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On November 15, 2016, the Federal Communications Commission’s (“Commission”) Consumer and Governmental Affairs Bureau (“CGB”) released an Order denying a Petition filed by the Mortgage Bankers Association (“MBA”) for an exemption from the prior-express-consent requirements of the Telephone Consumer Protection Act (“TCPA”). MBA’s Petition sought an exemption from the TCPA’s prior-express-consent requirements for non-telemarketing residential mortgage servicing calls to wireless telephone numbers.
The TCPA expressly allows the Commission to grant exemptions to the requirement that autodialed calls to wireless numbers necessitate the prior-express-consent of the called party, and the Commission has recently given exemptions to certain calls made by healthcare providers and financial institutions. However, the Commission’s previous exemption decisions have emphasized two requirements for parties seeking an exemption: (1) the call must not result in a charge to the recipient (a statutory requirement); and (2) the call must involve time-sensitive information.
MBA’s Petition defined mortgage servicing as “all actions, including all communications, related to the receipt and application of payments to the terms of any loan or security agreement, execution of other rights and obligations owed under the loan or security agreement, the modification of any terms of the loan or security agreement, and any other loss mitigation options” and included calls made by HUD-approved housing counselors. According to MBA, permitting autodialed mortgage servicing calls would allow mortgage servers to more effectively advise mortgagees about their options. Such calls would have included, among other things, calls related to the reason for delinquent payments, whether the borrower has abandoned or vacated the property, and homeowner counseling information. MBA also argued that many mortgage serving calls are required by various federal loan guarantee programs and consumer protection statutes.
In denying MBA’s Petition, CGB found, as a threshold matter, that MBA had not established that the calls subject to the exemption would result in no charge to end users. The Commission’s free-to-end-users requirement also prohibits an exempt call from counting against any limits in the called party’s voice minutes or texts.
While failure to meet the statutorily required free-to-end-users mandate precluded MBA’s exemption, CGB also considered whether MBA’s request served the public interest. In considering prior-express-consent exemptions, the Commission requires that exempt calls include time-sensitive information, such as financial account breach information or medical appointment reminders. Unlike those situations, CGB pointed out that even where consumer protection statutes require certain mortgage servicing calls, the calls do not require immediate telephone contact. Moreover, CGB pointed out that mortgage servicers are permitted to make calls to wireless numbers with the prior-express-consent of the called party (which CGB said mortgage servicers have ample opportunity to obtain in their regular contact with mortgagees) or by making calls without using an autodialer. Therefore, even if MBA had shown that mortgage servicing calls would be free to the called party, CGB found that MBA’s exemption request was not in the public interest.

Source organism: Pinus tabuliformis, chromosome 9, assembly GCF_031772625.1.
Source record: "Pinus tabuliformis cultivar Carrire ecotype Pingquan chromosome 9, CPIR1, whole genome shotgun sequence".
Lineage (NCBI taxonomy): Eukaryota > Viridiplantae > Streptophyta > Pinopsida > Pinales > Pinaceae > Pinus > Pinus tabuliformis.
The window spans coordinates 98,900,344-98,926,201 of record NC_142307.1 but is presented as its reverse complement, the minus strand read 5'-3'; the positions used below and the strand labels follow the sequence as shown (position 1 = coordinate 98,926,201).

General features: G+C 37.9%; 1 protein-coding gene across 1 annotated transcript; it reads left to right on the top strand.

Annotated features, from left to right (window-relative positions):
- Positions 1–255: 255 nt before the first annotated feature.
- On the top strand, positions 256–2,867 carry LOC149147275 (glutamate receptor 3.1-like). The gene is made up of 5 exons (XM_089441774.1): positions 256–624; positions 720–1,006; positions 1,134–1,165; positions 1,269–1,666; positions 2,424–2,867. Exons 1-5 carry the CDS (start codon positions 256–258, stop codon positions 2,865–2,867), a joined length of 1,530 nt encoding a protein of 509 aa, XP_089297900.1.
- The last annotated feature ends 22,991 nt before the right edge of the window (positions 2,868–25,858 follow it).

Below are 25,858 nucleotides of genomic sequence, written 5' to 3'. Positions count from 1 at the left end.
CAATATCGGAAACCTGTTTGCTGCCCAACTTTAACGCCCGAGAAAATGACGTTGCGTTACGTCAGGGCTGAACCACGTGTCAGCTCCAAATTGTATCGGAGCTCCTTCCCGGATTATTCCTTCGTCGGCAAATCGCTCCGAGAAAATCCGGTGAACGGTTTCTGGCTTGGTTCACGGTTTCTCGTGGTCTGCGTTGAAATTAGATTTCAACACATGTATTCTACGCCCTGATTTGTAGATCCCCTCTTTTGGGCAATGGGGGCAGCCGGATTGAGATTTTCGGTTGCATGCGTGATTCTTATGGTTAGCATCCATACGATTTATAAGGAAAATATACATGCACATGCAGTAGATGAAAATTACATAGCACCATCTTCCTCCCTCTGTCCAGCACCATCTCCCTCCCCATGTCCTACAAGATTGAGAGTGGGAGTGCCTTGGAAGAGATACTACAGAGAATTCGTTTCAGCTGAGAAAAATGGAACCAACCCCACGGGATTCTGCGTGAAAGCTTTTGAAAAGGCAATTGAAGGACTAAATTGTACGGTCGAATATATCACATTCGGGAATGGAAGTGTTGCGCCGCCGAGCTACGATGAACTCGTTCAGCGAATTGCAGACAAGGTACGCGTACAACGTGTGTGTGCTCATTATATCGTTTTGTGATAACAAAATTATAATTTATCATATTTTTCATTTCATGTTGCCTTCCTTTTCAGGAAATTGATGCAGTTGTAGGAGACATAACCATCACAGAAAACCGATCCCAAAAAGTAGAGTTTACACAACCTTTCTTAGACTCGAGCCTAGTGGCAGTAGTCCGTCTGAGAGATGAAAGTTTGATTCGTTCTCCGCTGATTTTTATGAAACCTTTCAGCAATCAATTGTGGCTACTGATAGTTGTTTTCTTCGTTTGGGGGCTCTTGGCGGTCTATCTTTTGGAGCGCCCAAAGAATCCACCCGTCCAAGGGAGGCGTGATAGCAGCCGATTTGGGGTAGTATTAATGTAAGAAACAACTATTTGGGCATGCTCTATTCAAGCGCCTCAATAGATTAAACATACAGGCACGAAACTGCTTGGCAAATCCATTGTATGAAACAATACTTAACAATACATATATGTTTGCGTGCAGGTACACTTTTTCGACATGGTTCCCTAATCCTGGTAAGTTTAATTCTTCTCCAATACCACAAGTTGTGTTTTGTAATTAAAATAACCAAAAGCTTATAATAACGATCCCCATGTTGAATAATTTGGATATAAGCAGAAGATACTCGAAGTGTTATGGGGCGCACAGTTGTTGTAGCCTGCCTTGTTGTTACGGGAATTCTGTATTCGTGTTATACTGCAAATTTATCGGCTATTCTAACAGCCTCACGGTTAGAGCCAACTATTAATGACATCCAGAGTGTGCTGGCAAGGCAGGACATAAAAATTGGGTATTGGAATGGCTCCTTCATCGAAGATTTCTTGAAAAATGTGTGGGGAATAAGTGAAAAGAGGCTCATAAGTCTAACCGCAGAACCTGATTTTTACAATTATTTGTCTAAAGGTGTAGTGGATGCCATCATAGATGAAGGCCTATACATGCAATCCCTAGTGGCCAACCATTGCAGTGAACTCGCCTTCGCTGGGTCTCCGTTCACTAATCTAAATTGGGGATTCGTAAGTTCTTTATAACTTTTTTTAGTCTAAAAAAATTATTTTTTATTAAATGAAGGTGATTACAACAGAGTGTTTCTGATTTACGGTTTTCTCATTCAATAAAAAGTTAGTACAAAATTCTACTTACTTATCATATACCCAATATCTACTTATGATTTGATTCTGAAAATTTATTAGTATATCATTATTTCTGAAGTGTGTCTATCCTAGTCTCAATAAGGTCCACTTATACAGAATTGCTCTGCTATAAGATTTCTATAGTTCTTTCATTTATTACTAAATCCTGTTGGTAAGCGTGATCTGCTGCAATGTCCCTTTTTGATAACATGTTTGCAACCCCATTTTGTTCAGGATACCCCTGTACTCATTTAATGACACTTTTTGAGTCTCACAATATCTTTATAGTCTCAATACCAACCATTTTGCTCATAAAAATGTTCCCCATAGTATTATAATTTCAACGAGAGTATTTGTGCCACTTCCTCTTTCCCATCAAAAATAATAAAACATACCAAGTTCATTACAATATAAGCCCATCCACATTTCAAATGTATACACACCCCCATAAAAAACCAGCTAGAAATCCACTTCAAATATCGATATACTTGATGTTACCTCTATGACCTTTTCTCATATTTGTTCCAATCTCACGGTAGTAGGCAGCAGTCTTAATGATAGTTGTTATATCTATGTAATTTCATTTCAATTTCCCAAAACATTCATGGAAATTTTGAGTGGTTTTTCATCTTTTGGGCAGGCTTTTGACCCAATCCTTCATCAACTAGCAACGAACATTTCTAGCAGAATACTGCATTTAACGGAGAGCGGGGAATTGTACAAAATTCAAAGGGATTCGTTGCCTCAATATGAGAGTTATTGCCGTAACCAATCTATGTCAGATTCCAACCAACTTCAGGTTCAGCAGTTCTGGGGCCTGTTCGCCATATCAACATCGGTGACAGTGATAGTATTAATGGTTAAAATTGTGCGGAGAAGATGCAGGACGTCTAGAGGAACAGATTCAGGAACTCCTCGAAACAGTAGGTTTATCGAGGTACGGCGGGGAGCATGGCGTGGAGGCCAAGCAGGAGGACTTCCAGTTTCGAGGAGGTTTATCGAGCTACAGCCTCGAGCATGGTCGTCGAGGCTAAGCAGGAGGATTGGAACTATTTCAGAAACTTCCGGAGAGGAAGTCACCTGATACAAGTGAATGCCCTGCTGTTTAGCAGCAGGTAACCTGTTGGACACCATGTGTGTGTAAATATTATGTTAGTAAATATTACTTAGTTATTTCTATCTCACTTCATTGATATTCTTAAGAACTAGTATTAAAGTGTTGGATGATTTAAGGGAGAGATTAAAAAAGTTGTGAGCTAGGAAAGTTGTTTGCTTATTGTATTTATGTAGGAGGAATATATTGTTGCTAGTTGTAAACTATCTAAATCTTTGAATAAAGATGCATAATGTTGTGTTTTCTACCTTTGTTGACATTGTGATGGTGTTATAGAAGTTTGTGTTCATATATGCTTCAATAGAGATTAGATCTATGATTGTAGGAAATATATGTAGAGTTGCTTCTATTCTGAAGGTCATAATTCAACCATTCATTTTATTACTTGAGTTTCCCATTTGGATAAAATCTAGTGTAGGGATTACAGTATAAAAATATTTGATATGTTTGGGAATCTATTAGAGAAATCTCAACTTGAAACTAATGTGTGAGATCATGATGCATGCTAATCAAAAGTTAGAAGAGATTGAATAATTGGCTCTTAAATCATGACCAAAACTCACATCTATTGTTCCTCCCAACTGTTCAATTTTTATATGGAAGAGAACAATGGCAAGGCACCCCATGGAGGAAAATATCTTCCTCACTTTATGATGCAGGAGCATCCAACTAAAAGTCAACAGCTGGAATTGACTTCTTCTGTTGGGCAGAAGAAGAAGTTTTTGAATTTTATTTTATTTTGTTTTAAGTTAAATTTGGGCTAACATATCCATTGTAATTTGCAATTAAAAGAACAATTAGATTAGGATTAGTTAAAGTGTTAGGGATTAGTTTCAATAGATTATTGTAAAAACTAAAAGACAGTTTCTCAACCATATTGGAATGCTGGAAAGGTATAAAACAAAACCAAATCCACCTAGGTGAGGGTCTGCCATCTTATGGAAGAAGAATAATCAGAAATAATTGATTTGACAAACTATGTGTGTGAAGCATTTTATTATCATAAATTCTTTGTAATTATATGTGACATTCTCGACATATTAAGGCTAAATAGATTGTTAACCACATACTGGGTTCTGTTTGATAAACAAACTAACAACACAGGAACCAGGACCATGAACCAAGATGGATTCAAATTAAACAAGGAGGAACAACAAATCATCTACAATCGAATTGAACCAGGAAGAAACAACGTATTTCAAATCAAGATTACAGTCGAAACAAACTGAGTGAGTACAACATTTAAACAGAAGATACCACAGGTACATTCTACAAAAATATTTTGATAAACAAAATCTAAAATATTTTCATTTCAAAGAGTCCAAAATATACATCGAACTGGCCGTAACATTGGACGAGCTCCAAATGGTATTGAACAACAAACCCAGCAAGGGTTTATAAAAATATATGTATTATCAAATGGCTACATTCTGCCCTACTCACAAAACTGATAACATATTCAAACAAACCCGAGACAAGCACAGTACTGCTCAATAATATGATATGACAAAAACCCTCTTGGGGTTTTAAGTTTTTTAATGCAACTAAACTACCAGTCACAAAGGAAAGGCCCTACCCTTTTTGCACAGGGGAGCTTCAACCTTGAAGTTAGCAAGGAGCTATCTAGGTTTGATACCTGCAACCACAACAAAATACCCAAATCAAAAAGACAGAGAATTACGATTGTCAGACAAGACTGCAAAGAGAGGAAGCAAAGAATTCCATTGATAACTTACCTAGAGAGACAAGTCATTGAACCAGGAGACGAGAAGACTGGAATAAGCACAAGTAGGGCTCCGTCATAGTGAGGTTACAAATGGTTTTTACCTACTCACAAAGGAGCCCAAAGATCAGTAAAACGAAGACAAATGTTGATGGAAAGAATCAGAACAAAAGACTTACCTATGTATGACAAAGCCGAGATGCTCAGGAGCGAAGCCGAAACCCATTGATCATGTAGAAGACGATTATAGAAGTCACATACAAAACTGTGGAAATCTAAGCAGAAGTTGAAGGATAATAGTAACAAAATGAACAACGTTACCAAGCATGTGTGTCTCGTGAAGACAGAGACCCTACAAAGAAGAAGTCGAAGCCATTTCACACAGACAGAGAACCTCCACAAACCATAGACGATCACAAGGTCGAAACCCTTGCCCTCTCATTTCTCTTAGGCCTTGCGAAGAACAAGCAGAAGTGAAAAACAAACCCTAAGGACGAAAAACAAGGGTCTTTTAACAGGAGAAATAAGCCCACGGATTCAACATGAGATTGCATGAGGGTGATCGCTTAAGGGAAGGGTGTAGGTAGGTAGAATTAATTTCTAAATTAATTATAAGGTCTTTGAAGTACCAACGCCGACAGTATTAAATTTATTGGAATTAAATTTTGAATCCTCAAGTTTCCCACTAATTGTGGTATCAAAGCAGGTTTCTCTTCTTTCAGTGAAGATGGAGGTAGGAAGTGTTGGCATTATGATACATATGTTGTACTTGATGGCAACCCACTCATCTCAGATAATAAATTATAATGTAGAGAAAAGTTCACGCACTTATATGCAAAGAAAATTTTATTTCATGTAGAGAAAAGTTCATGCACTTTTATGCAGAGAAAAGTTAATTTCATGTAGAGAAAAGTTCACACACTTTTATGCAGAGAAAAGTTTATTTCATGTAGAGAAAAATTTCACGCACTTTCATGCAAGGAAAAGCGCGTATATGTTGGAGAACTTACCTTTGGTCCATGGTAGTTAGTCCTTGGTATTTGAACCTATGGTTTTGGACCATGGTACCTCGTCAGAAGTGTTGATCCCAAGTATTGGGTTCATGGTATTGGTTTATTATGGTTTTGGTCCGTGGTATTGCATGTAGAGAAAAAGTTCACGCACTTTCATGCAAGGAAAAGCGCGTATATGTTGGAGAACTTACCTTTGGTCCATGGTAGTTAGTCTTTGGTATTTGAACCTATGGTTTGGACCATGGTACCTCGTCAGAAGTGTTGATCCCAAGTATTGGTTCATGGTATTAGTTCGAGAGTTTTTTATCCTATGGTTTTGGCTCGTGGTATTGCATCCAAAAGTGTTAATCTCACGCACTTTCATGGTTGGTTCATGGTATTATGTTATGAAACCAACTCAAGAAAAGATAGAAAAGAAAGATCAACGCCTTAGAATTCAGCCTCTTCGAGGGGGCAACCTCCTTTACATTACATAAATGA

On December 15, 2016, MBA requested review of CGB’s Order by the full Commission. The Application for Review is currently pending.
Other TCPA News and Notes:
CGB released a Public Notice seeking comment on a Petition filed by bebe stores, inc. seeking a retroactive waiver of the Commission’s rules. The Petition asks for a waiver of the Commission’s prior written consent standard from Oct. 16, 2013 (its effective date) through October 7, 2015 (a period three months after the Commission clarified that written consents obtained prior to Oct. 16, 2013 were not grandfathered under the new rules). The Commission has granted similar retroactive waivers in the past. Comments are due by January 6, 2017, and reply comments are due by January 23, 2016.
If you have any questions about the Commission’s prior-express-consent rules or would like to file comments regarding the waiver of the Commission’s TCPA rules, please contact Seth Williams at email@example.com, Jane Wagner at firstname.lastname@example.org, or Nate Hardy at email@example.com.